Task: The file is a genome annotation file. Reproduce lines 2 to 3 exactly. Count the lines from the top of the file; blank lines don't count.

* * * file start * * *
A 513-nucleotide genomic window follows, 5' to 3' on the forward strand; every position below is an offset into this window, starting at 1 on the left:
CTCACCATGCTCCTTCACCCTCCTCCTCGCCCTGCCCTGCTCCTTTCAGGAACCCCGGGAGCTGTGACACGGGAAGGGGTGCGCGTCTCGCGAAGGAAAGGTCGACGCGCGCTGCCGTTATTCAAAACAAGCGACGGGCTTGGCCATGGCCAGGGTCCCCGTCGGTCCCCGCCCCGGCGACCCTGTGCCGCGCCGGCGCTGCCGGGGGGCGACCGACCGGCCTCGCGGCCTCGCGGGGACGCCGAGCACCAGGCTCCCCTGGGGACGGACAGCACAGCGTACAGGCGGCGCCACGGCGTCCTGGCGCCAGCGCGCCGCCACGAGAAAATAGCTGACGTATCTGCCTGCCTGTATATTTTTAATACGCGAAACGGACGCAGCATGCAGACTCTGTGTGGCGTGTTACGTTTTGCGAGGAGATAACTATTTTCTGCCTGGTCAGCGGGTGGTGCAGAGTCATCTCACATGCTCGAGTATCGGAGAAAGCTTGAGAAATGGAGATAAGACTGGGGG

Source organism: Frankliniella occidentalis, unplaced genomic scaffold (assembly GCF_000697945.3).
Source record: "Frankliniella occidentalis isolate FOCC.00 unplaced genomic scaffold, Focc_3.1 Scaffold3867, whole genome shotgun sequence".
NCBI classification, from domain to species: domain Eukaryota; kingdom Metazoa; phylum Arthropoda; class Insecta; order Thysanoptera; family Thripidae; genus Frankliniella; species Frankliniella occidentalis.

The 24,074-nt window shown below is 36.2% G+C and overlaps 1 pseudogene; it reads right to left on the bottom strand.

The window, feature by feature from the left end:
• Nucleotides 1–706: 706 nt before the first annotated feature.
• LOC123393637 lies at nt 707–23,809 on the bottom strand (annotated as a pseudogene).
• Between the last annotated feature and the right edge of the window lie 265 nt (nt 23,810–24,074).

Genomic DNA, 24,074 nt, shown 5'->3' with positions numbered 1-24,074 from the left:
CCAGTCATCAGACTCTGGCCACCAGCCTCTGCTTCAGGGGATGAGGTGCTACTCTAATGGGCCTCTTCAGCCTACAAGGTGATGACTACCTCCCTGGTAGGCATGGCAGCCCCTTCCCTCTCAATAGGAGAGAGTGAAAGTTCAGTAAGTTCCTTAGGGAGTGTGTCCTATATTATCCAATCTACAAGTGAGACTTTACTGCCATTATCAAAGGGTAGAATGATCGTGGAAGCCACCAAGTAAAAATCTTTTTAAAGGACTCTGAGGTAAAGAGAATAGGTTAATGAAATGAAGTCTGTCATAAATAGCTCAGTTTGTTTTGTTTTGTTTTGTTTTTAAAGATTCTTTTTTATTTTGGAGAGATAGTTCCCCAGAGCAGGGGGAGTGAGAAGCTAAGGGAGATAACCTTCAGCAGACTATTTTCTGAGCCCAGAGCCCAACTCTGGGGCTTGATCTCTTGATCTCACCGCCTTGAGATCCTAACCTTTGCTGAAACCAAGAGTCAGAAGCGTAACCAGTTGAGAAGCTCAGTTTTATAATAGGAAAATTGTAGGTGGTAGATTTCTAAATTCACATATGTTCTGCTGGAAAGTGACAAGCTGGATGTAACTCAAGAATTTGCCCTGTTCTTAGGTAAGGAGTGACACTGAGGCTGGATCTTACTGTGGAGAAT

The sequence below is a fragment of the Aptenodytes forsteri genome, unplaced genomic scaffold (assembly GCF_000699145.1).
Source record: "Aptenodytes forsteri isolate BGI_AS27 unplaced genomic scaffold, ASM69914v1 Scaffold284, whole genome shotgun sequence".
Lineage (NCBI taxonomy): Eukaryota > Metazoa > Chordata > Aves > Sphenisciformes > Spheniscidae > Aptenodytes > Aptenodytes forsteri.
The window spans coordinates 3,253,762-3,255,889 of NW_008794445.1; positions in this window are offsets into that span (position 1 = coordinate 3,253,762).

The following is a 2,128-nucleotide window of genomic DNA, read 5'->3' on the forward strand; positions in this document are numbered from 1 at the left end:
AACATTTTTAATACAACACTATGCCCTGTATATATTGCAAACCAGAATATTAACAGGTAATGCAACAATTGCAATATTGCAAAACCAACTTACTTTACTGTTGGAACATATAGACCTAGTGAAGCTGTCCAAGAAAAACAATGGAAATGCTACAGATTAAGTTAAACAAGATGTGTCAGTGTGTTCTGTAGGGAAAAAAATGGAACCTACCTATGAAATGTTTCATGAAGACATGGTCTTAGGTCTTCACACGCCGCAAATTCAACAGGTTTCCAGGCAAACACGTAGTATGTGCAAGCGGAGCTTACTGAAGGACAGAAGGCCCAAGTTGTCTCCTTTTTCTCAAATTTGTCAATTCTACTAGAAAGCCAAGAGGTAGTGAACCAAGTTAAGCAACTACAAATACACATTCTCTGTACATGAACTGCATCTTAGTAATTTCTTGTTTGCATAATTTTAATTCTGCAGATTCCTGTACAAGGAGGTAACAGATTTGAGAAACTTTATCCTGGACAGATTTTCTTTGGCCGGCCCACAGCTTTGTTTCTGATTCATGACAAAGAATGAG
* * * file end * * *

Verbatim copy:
CTCACCATGCTCCTTCACCCTCCTCCTCGCCCTGCCCTGCTCCTTTCAGGAACCCCGGGAGCTGTGACACGGGAAGGGGTGCGCGTCTCGCGAAGGAAAGGTCGACGCGCGCTGCCGTTATTCAAAACAAGCGACGGGCTTGGCCATGGCCAGGGTCCCCGTCGGTCCCCGCCCCGGCGACCCTGTGCCGCGCCGGCGCTGCCGGGGGGCGACCGACCGGCCTCGCGGCCTCGCGGGGACGCCGAGCACCAGGCTCCCCTGGGGACGGACAGCACAGCGTACAGGCGGCGCCACGGCGTCCTGGCGCCAGCGCGCCGCCACGAGAAAATAGCTGACGTATCTGCCTGCCTGTATATTTTTAATACGCGAAACGGACGCAGCATGCAGACTCTGTGTGGCGTGTTACGTTTTGCGAGGAGATAACTATTTTCTGCCTGGTCAGCGGGTGGTGCAGAGTCATCTCACATGCTCGAGTATCGGAGAAAGCTTGAGAAATGGAGATAAGACTGGGGG

Source organism: Frankliniella occidentalis, unplaced genomic scaffold (assembly GCF_000697945.3).